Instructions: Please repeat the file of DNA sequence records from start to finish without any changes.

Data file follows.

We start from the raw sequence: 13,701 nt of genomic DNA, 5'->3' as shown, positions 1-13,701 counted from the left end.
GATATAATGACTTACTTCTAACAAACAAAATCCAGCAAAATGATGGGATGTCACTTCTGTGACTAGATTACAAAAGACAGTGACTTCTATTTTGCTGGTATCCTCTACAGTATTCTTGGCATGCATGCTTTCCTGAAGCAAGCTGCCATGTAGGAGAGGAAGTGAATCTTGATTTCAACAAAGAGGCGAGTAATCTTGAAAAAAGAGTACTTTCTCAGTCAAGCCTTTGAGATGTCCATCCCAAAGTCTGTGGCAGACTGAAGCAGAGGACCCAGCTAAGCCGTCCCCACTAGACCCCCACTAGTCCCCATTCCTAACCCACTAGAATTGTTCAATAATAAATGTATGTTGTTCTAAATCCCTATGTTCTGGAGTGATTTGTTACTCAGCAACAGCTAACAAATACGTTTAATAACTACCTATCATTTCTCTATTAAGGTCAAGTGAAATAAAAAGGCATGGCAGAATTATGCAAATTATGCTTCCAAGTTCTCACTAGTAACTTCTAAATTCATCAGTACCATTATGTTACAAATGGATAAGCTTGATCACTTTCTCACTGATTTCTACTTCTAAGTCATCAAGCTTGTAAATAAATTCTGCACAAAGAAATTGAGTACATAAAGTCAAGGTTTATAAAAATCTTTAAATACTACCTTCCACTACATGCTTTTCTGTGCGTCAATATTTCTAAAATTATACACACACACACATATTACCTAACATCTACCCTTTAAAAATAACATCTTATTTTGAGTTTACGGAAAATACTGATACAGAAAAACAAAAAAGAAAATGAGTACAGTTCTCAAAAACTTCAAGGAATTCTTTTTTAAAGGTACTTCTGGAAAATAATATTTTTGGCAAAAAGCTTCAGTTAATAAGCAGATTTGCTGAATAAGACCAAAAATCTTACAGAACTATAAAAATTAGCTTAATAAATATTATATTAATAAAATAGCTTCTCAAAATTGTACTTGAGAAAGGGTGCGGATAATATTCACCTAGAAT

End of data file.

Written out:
We start from the raw sequence: 13,701 nt of genomic DNA, 5'->3' as shown, positions 1-13,701 counted from the left end.
GATATAATGACTTACTTCTAACAAACAAAATCCAGCAAAATGATGGGATGTCACTTCTGTGACTAGATTACAAAAGACAGTGACTTCTATTTTGCTGGTATCCTCTACAGTATTCTTGGCATGCATGCTTTCCTGAAGCAAGCTGCCATGTAGGAGAGGAAGTGAATCTTGATTTCAACAAAGAGGCGAGTAATCTTGAAAAAAGAGTACTTTCTCAGTCAAGCCTTTGAGATGTCCATCCCAAAGTCTGTGGCAGACTGAAGCAGAGGACCCAGCTAAGCCGTCCCCACTAGACCCCCACTAGTCCCCATTCCTAACCCACTAGAATTGTTCAATAATAAATGTATGTTGTTCTAAATCCCTATGTTCTGGAGTGATTTGTTACTCAGCAACAGCTAACAAATACGTTTAATAACTACCTATCATTTCTCTATTAAGGTCAAGTGAAATAAAAAGGCATGGCAGAATTATGCAAATTATGCTTCCAAGTTCTCACTAGTAACTTCTAAATTCATCAGTACCATTATGTTACAAATGGATAAGCTTGATCACTTTCTCACTGATTTCTACTTCTAAGTCATCAAGCTTGTAAATAAATTCTGCACAAAGAAATTGAGTACATAAAGTCAAGGTTTATAAAAATCTTTAAATACTACCTTCCACTACATGCTTTTCTGTGCGTCAATATTTCTAAAATTATACACACACACACATATTACCTAACATCTACCCTTTAAAAATAACATCTTATTTTGAGTTTACGGAAAATACTGATACAGAAAAACAAAAAAGAAAATGAGTACAGTTCTCAAAAACTTCAAGGAATTCTTTTTTAAAGGTACTTCTGGAAAATAATATTTTTGGCAAAAAGCTTCAGTTAATAAGCAGATTTGCTGAATAAGACCAAAAATCTTACAGAACTATAAAAATTAGCTTAATAAATATTATATTAATAAAATAGCTTCTCAAAATTGTACTTGAGAAAGGGTGCGGATAATATTCACCTAGAAT